But its the golf that really makes the trip worthwhile. Even those who prefer to play on modern courses fashioned by the blade of a bulldozer will be impressed by the variety of golf shots, awed by the 40-mile mountain views and spectacular September foliage. After a round on a windy day at Panorama, you come away with a rare exhilaration, feeling like you have just held a private conversation with one of the games greatest designers.
Location: Dixville Notch, N.H.
Accommodations: 203 rooms and suites
Golf: Panorama Golf Course, par 72, 6,804 yards; Coashukee, par 32, 1,917 yards
Amenities/activities: Spa, tennis, hiking, fishing, nature programs, theater, mountain biking, game room, kids Camp Wind Whistle, watersports on Lake Gloriette
by Roland Merullo, LINKS Magazine
All Courses & Travel
Resort profile The Balsams Grand Resort
Kelly, Sauers co-lead in Hawaii; Monty, Couples in mix
KAILUA-KONA, Hawaii - Fresh off a solid performance on Oahu, Jerry Kelly shot an 8-under 64 on the Big Island on Thursday to share the first-round lead at the Mitsubishi Electric Championship, the season opener on the PGA Tour Champions.
The 51-year-old Kelly, who tied for 14th at the PGA Tour's Sony Open last week in Honolulu, birdied five of his final seven holes to shoot 30 on the back nine at Hualalai. He won twice last season, his first on the over-50 tour.
Gene Sauers also shot 64, going bogey-free amid calm conditions. Thirty-two of the 44 players broke par in the limited-field event, which includes winners from last season, past champions of the event, major champions and Hall of Famers.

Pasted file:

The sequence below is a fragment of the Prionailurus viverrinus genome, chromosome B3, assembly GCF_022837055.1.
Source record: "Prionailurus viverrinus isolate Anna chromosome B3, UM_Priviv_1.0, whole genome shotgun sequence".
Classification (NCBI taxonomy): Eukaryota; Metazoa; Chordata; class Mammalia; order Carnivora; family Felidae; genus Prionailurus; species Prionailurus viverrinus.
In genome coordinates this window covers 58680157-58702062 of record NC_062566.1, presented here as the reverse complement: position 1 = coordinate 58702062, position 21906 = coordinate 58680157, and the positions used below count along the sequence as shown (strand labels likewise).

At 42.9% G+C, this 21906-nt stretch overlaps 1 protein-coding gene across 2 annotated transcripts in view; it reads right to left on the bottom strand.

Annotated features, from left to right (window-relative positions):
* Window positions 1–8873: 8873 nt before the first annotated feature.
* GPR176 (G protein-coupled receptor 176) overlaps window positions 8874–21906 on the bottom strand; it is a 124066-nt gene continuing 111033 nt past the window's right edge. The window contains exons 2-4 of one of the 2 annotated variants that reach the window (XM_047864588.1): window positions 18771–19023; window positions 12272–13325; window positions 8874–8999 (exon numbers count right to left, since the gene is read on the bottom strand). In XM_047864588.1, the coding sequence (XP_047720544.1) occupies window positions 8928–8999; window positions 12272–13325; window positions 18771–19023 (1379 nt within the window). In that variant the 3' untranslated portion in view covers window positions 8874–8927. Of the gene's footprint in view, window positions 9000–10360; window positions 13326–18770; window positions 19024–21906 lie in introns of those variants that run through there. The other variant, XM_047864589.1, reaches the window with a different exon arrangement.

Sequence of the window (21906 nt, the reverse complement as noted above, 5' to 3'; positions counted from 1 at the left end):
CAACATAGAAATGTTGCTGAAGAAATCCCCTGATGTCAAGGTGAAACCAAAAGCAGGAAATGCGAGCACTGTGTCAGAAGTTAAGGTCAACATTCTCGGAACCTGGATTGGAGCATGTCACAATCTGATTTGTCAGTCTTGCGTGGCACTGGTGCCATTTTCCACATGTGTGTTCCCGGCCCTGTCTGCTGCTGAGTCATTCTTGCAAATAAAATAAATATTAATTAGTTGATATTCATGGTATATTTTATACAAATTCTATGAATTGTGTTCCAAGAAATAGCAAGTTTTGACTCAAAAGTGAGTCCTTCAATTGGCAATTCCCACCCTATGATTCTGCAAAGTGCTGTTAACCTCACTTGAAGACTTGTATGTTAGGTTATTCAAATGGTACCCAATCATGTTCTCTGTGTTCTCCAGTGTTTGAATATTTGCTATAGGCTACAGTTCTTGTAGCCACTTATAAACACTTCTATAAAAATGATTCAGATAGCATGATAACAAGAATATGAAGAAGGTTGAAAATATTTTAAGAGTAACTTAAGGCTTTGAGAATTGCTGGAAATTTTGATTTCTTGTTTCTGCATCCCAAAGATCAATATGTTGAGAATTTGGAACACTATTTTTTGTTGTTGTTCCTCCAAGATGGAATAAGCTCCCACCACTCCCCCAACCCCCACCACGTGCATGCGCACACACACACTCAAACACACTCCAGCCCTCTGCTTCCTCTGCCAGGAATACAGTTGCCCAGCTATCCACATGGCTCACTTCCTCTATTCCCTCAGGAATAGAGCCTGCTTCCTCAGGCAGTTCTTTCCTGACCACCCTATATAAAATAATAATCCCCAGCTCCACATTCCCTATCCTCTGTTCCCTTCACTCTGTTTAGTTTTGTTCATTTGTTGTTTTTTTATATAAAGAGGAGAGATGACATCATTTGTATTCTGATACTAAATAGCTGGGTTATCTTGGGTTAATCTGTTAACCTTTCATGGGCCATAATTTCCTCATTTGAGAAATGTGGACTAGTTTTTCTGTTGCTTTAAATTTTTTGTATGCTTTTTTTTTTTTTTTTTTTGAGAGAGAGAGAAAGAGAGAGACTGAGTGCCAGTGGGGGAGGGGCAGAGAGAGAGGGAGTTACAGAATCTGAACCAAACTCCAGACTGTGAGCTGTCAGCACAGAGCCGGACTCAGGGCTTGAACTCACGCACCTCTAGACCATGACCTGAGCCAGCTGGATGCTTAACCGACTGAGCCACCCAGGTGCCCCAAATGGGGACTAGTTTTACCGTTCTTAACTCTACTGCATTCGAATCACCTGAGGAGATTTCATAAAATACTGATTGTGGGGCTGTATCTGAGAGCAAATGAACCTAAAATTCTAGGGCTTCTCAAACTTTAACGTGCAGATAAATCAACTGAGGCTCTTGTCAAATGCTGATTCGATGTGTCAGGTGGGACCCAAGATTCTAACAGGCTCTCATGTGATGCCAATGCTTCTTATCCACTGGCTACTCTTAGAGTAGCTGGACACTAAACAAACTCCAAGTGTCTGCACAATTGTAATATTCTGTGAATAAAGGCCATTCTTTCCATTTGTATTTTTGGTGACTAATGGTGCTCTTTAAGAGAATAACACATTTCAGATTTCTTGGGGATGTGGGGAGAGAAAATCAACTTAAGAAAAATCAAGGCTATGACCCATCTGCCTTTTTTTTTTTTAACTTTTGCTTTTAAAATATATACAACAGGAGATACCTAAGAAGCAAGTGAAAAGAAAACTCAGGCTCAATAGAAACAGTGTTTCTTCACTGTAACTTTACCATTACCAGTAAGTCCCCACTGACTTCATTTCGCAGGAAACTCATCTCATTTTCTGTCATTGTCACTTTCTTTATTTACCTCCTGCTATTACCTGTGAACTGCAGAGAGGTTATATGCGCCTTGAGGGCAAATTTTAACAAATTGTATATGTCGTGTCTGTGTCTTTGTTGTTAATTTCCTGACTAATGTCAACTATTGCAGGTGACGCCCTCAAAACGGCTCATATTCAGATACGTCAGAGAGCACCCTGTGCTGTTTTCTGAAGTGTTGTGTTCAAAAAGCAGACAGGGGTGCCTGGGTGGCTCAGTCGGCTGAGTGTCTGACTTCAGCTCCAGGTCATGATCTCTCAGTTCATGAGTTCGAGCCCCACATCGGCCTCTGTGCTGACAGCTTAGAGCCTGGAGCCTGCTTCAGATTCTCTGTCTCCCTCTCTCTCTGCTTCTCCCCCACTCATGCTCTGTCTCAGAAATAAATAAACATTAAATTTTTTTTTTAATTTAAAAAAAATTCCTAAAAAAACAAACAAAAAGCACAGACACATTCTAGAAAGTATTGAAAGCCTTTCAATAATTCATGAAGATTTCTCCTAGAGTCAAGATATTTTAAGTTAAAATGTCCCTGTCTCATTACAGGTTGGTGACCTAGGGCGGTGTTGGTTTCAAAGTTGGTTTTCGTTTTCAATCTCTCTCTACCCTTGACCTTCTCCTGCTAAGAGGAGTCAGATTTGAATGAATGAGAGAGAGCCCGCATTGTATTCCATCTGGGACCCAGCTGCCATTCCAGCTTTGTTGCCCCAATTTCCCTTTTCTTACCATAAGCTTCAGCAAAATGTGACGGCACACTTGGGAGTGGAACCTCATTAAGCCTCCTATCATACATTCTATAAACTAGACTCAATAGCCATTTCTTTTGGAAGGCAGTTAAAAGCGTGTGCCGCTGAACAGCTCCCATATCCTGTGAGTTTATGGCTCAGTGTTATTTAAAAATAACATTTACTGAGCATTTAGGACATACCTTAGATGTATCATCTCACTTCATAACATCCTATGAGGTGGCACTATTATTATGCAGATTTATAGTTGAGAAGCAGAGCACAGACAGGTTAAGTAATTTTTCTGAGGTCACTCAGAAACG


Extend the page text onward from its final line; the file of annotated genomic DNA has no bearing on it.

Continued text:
Rocco Mediate and Colin Montgomerie were one shot back, and Fred Couples, Kevin Sutherland and Kirk Triplett were another shot behind.
Bernhard Langer, defending the first of his seven 2017 titles, was in the middle of the pack after a 69.
Rahm (62) fires career low round
The scores were predictably low during the opening round of the CareerBuilder Challenge, where the top-ranked player in the field currently sits atop the standings. Here's how things look after the first day in Palm Springs as Jon Rahm is out to an early advantage:
Leaderboard: Jon Rahm (-10), Austin Cook (-9), Andrew Landry (-9), Jason Kokrak (-9), Brandon Harkins (-8), Martin Piller (-8), Aaron Wise (-8), Beau Hossler (-8)
What it means: Rahm is coming off a runner-up finish two weeks ago at Kapalua, and he picked up right where he left off with a 10-under 62 at La Quinta Country Club. It marked his lowest career round on the PGA Tour, and it gave him a one-shot lead heading to the Nicklaus Tournament Course. Cook is the only player within two shots of Rahm who has won already on Tour.
Round of the day: Rahm got off to a fast start, playing his first seven holes in 6 under, and he made it around La Quinta without dropping a shot. The 62 bettered his previous career low on Tour by two shots and it included an eagle on the par-5 fifth hole to go along with eight birdies.
Best of the rest: Cook was a winner earlier this season at the RSM Classic, and he's now in the mix for trophy No. 2 following a 9-under 63 on the Nicklaus Tournament Course. Like Rahm, he opened with a seven-hole stretch at 6 under and turned in a scorecard without a bogey. He'll now head to the more difficult Stadium Course for his second round.